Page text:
Periodic white noise
August 28, 2010 5:59 PM   Subscribe

What is the fastest and least expensive way to get from Seattle to a beach with reasonable surf (at least 3')?

I'd like to do some field recordings of surf crashing at a beach. Sandy or rocky is fine, as long as there is enough surf to make some noise.

It looks like I can drive out past Aberdeen in about 2.5 to 3 hours. Is there any place faster? Can I get to surf via public transportation?

What time of year is the surf biggest in Washington (state)?
posted by b1tr0t to Travel & Transportation around Seattle, WA (6 answers total) 2 users marked this as a favorite
 
You can take the ferry from Seattle to Bremerton or Bainbridge Island then take the Kitsap Transit bus to the Poulsbo transfer station then hop on a Jefferson Transit bus which will take you to the Pt Townsend area (there's surf there). From there you can transfer to the Clallam Transit bus which can take you just about anywhere on the north Pacific Coast (Straits of Juan de Fuca) where there is lots of surf--from Pt Angeles to Clallam Bay to Neah Bay, all the way down to Long Beach. It will take hours and hours by public transit to get there. You may be better off renting a car. Surf is usually biggest in the winter.
posted by MsKim at 6:39 PM on August 28, 2010


I've got a car, but if there is a public transit option that isn't much longer then I'd take it.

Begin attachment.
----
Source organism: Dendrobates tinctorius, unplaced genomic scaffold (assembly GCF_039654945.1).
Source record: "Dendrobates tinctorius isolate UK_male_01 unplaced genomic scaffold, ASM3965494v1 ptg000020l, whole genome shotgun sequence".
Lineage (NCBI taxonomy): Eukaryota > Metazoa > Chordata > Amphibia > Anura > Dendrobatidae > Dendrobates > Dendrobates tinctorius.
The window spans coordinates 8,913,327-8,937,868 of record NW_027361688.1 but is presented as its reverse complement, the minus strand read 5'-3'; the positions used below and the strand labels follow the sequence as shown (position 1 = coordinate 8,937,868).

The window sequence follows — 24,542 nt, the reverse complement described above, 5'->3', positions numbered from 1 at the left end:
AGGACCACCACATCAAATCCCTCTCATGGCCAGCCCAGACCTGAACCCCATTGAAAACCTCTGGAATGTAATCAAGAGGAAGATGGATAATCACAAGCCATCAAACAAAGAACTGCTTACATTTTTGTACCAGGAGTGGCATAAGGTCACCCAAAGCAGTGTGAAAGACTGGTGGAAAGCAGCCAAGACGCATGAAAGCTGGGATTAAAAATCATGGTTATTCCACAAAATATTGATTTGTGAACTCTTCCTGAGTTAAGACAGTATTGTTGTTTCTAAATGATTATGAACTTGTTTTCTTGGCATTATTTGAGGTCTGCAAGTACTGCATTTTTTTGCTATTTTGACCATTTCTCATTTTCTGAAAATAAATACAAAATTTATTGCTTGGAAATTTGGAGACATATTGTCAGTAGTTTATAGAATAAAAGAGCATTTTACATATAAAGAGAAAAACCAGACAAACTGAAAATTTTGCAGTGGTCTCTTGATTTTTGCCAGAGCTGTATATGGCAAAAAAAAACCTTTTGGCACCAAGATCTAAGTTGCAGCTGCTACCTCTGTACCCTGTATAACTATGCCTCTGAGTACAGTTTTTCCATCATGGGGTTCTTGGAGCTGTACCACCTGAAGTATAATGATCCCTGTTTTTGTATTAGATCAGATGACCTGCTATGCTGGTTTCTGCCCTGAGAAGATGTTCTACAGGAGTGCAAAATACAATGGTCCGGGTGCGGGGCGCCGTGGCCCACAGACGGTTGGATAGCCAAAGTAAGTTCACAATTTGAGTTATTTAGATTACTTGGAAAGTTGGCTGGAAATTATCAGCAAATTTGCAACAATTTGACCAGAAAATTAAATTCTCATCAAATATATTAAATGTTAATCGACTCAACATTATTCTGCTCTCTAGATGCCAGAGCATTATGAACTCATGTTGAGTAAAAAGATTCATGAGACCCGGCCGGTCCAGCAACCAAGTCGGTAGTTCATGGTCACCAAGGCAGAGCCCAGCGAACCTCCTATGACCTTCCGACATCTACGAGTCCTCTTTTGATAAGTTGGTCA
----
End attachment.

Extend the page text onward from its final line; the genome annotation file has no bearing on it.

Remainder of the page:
Good to know that there is surf at Port Townsend. I would have thought that the Straits of Juan de Fuca attenuated the surf significantly, or is it just the Puget Sound area that lacks much surf?
posted by b1tr0t at 6:56 PM on August 28, 2010


Surf Watch for WA state. If you want really noisy surf try to find a pebbly beach, they're the noisiest. Be careful in big surf and be VERY careful hanging about on rocky shores near the surf line, it's easy to get swept off the rocks. I'd recommend you don't even do it at all to be honest.
posted by fshgrl at 10:21 PM on August 28, 2010


That is good advice, fshgrl. I don't plan to be in the water or even very close to it. I shouldn't need to be closer than twenty or thirty feet from the water to get a good recording. Any closer, and my gear is likely to get wet and damaged. Spray is an even bigger problem when waves break on rocks.
posted by b1tr0t at 10:54 PM on August 28, 2010


Twenty or thirty feet is plenty close enough to get hit by a big wave that is waist or even chest deep in big Pacific swell. It doesn't sound like you've spent a lot of time around the ocean, no? At the very, very least don't go alone.

I still think you should go to a pebble beach during low surf and record there instead of messing around with the big stuff. Pebble beaches are much louder and the small rocks make a cool swishing sound you don't get anywhere else. 1-3' waves should be plenty and your stuff will be at less risk to boot.
posted by fshgrl at 11:31 AM on August 29, 2010


When I say rocky, I suspect I'm thinking more along the lines of what you describe as a pebble beach. I have no intention of hanging out on rocks that have a deep vertical drop to the seafloor - those are certainly dangerous, and I've spent enough time by the beach observing waves to stay away from those.

But back to the question at hand - where can I find such beaches that are relatively easily accessible from Seattle?
posted by b1tr0t at 1:20 PM on August 29, 2010


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